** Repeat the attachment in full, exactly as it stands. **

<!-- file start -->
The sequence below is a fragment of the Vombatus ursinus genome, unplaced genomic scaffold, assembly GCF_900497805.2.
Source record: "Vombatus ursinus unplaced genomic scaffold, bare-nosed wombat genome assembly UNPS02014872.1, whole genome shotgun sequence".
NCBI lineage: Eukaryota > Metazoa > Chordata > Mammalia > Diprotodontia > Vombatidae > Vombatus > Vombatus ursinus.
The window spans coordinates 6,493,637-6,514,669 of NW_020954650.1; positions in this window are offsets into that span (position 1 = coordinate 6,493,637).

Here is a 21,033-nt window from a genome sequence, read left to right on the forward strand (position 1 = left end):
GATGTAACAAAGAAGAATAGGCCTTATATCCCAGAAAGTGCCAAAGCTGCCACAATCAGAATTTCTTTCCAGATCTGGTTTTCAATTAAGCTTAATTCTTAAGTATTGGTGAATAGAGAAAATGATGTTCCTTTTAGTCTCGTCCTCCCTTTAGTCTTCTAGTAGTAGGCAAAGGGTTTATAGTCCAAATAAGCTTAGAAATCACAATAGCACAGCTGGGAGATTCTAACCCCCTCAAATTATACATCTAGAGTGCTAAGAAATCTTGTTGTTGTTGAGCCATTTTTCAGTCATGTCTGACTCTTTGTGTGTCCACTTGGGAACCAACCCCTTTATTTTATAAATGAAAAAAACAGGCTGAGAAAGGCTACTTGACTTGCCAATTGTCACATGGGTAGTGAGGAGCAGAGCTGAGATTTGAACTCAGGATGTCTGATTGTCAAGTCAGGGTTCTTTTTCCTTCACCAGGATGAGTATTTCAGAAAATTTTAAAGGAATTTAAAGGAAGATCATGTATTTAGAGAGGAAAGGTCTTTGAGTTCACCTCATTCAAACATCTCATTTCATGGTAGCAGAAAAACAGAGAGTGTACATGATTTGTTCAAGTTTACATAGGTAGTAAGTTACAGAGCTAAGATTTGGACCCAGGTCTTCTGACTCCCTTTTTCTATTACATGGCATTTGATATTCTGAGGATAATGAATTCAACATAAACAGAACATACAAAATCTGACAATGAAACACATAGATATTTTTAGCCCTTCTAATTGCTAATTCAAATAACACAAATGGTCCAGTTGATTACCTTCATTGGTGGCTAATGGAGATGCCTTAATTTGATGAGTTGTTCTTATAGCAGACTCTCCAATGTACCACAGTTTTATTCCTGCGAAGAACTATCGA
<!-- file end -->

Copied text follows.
The sequence below is a fragment of the Vombatus ursinus genome, unplaced genomic scaffold, assembly GCF_900497805.2.
Source record: "Vombatus ursinus unplaced genomic scaffold, bare-nosed wombat genome assembly UNPS02014872.1, whole genome shotgun sequence".
NCBI lineage: Eukaryota > Metazoa > Chordata > Mammalia > Diprotodontia > Vombatidae > Vombatus > Vombatus ursinus.
The window spans coordinates 6,493,637-6,514,669 of NW_020954650.1; positions in this window are offsets into that span (position 1 = coordinate 6,493,637).

Here is a 21,033-nt window from a genome sequence, read left to right on the forward strand (position 1 = left end):
GATGTAACAAAGAAGAATAGGCCTTATATCCCAGAAAGTGCCAAAGCTGCCACAATCAGAATTTCTTTCCAGATCTGGTTTTCAATTAAGCTTAATTCTTAAGTATTGGTGAATAGAGAAAATGATGTTCCTTTTAGTCTCGTCCTCCCTTTAGTCTTCTAGTAGTAGGCAAAGGGTTTATAGTCCAAATAAGCTTAGAAATCACAATAGCACAGCTGGGAGATTCTAACCCCCTCAAATTATACATCTAGAGTGCTAAGAAATCTTGTTGTTGTTGAGCCATTTTTCAGTCATGTCTGACTCTTTGTGTGTCCACTTGGGAACCAACCCCTTTATTTTATAAATGAAAAAAACAGGCTGAGAAAGGCTACTTGACTTGCCAATTGTCACATGGGTAGTGAGGAGCAGAGCTGAGATTTGAACTCAGGATGTCTGATTGTCAAGTCAGGGTTCTTTTTCCTTCACCAGGATGAGTATTTCAGAAAATTTTAAAGGAATTTAAAGGAAGATCATGTATTTAGAGAGGAAAGGTCTTTGAGTTCACCTCATTCAAACATCTCATTTCATGGTAGCAGAAAAACAGAGAGTGTACATGATTTGTTCAAGTTTACATAGGTAGTAAGTTACAGAGCTAAGATTTGGACCCAGGTCTTCTGACTCCCTTTTTCTATTACATGGCATTTGATATTCTGAGGATAATGAATTCAACATAAACAGAACATACAAAATCTGACAATGAAACACATAGATATTTTTAGCCCTTCTAATTGCTAATTCAAATAACACAAATGGTCCAGTTGATTACCTTCATTGGTGGCTAATGGAGATGCCTTAATTTGATGAGTTGTTCTTATAGCAGACTCTCCAATGTACCACAGTTTTATTCCTGCGAAGAACTATCGA